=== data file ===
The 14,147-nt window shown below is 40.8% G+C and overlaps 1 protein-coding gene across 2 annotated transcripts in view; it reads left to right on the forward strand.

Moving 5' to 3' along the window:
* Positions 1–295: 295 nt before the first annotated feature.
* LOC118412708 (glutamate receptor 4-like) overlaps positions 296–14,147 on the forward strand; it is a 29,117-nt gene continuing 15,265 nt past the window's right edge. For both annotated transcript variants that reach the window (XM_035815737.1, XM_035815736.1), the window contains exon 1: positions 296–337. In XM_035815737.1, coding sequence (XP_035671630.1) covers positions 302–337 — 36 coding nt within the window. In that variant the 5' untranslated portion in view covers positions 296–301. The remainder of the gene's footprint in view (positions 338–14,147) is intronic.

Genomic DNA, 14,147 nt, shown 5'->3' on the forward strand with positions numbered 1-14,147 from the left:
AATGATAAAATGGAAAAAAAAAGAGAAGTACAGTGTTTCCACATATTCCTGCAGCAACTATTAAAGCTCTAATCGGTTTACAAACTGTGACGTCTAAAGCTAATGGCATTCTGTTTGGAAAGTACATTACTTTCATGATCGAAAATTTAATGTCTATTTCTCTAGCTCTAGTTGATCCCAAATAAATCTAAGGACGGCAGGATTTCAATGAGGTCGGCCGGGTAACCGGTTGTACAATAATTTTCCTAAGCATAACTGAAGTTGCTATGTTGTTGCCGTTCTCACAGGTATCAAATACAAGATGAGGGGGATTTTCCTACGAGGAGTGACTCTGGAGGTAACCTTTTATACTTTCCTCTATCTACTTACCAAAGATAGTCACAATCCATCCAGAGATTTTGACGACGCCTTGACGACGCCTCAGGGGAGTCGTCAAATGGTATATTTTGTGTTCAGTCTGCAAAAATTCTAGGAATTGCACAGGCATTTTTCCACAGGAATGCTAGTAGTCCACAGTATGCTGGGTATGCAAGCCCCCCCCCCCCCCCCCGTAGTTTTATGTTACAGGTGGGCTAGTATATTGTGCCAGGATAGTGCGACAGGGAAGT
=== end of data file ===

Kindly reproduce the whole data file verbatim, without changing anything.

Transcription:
The 14,147-nt window shown below is 40.8% G+C and overlaps 1 protein-coding gene across 2 annotated transcripts in view; it reads left to right on the forward strand.

Moving 5' to 3' along the window:
* Positions 1–295: 295 nt before the first annotated feature.
* LOC118412708 (glutamate receptor 4-like) overlaps positions 296–14,147 on the forward strand; it is a 29,117-nt gene continuing 15,265 nt past the window's right edge. For both annotated transcript variants that reach the window (XM_035815737.1, XM_035815736.1), the window contains exon 1: positions 296–337. In XM_035815737.1, coding sequence (XP_035671630.1) covers positions 302–337 — 36 coding nt within the window. In that variant the 5' untranslated portion in view covers positions 296–301. The remainder of the gene's footprint in view (positions 338–14,147) is intronic.

Genomic DNA, 14,147 nt, shown 5'->3' on the forward strand with positions numbered 1-14,147 from the left:
AATGATAAAATGGAAAAAAAAAGAGAAGTACAGTGTTTCCACATATTCCTGCAGCAACTATTAAAGCTCTAATCGGTTTACAAACTGTGACGTCTAAAGCTAATGGCATTCTGTTTGGAAAGTACATTACTTTCATGATCGAAAATTTAATGTCTATTTCTCTAGCTCTAGTTGATCCCAAATAAATCTAAGGACGGCAGGATTTCAATGAGGTCGGCCGGGTAACCGGTTGTACAATAATTTTCCTAAGCATAACTGAAGTTGCTATGTTGTTGCCGTTCTCACAGGTATCAAATACAAGATGAGGGGGATTTTCCTACGAGGAGTGACTCTGGAGGTAACCTTTTATACTTTCCTCTATCTACTTACCAAAGATAGTCACAATCCATCCAGAGATTTTGACGACGCCTTGACGACGCCTCAGGGGAGTCGTCAAATGGTATATTTTGTGTTCAGTCTGCAAAAATTCTAGGAATTGCACAGGCATTTTTCCACAGGAATGCTAGTAGTCCACAGTATGCTGGGTATGCAAGCCCCCCCCCCCCCCCCCGTAGTTTTATGTTACAGGTGGGCTAGTATATTGTGCCAGGATAGTGCGACAGGGAAGT